The charters of the 990s not only give readers a rare insight into the terms of early medieval English political debate, and into the tensions and contradictions within and between them, but also into their successful deployment within a specific historical context. This chapter begins with the 'youthful ignorance' charters. Returning to them now suggests how far the ideals of the 990s, albeit recorded in clerically drafted documents, should be seen as shared values, or ones which at least had strong resonance for the laity. In the context of debates which utilised the values of kinship and family, and in which the king was made to place himself and his actions within a dynastic past, a metaphor of the king's reign drawn from his human life-cycle was a very apposite way of presenting what was claimed as a shift in direction and a king's change of mind.

in Law, laity and solidarities

This chapter is an investigation of the nature of political society in later medieval England, though the angle from which it approaches it is notably oblique. Its starting point is an attempt to investigate the nature and significance of the religious sanction enjoyed by the political order through an examination of the changes in the definitions of sanctity that occurred within this period. Later medieval England was unusually rich in one further group of candidates for sanctity, the 'political' saints. The chapter discusses principal representatives of this group, who will receive more detailed attention in this paper, are well known: Simon de Montfort, Thomas of Lancaster, Edward II, Richard Scrope, archbishop of York, Henry VI. Political saints were no different from the other saints venerated in later medieval England in being valued 'not primarily as exemplars or soulfriends, but as powerful helpers and healers in time of need'.

in Political culture in later medieval England

This chapter maintains that the key concerns and political debates during the period 1215-1381 invariably rested on issues of legal import, among them ways of defining the legitimate exercise of royal power, matters of jurisdiction, law and order, and the functioning of the judicial system. It examines some of the contexts in which law entered the political arena and the processes by which royal authority was transmitted to, and received by, subjects. The chapter focuses on kingship and particularly the use of image and rhetoric in upholding public order and maintaining confidence in the law. It considers the attempts on the part of successive monarchs to legitimise their actions on the national and international stage by applying legal concepts and processes. The chapter looks at 'popular' attitudes towards the law and the assimilation of legal concepts as manifested in the Peasants' Revolt.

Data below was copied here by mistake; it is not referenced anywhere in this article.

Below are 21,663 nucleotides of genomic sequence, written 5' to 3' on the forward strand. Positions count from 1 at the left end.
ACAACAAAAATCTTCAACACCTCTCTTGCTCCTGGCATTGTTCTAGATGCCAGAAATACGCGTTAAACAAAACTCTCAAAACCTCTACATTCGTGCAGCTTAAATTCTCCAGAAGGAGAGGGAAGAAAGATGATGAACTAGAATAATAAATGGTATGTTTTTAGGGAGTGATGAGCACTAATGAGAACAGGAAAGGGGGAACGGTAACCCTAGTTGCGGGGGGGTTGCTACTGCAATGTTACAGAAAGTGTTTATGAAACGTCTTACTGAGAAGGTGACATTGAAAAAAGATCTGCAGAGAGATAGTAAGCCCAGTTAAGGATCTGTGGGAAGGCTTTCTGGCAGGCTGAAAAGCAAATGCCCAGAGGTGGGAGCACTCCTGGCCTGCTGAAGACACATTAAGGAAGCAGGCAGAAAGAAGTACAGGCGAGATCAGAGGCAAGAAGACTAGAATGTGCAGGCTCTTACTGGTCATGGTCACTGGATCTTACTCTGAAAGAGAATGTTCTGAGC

in Medieval law in context
Abstract only

The politics of later medieval England have acquired an unsavoury reputation: this was an age of king-killers, after all. Sir John Scott and Sir John Fogge dominated Kentish politics during their time as, respectively, controller and treasurer of Edward IV's household. Each of these local leaders had his own gentry networks. Service in the king's wars, either on campaign or as part of a castle garrison, gave many of the gentry experience of England's Celtic neighbours and, of course, France. Office-holding provided the framework within which the greater gentry led their public lives. The Church held vast estates, and the major religious houses needed servants, estate officials, lawyers and well-wishers, creating their own 'affinities' within which the gentry found employment. In many cases, the greater gentry were perfectly capable of maintaining their autonomy.

in Gentry culture in late-medieval England

Since the mid-twentieth century, much of the discussion of the medieval English peasantry has been determined by consideration of the overarching theme of population and the availability of resources relative to the peasant's capacity to cope in his or her world. It was the work of M.M. Postan which effected a crucial shift in the study of the medieval peasant by introducing a broad thesis of economic change based upon the relationship between population and resources. This chapter begins with a discussion of Postan's thesis of population movement before exploring it both in relation to his own views on the medieval English peasantry and, further, the application of that thesis by a generation of historians writing subsequent to Postan. This overview of Postan's work and its response summarises what can, with some justification, be described as the predominant explanatory model for the historiography of the medieval English peasantry.

in Peasants and historians

The acquisition and development of legal consciousness among those who were not themselves lawyers or judges are significant features of the political history of the period 1215-1381. An individual's obligations within a particular community and his or her awareness of those obligations contributed further to the level of consciousness of the law. Attendance at public courts was an important way of acquiring legal knowledge. Attendance at church, required by the 1215 Lateran Council, provided various opportunities for the acquisition of legal knowledge. At all levels of the court system, legal knowledge was a concomitant of experience gained from, and in many cases a necessary requirement for, employment as a court official and service as a juror. Finally, an understanding of the law could be acquired either directly or indirectly from the growing documentary culture, from book learning and/or from exposure to literature relating to legal matters.

in Medieval law in context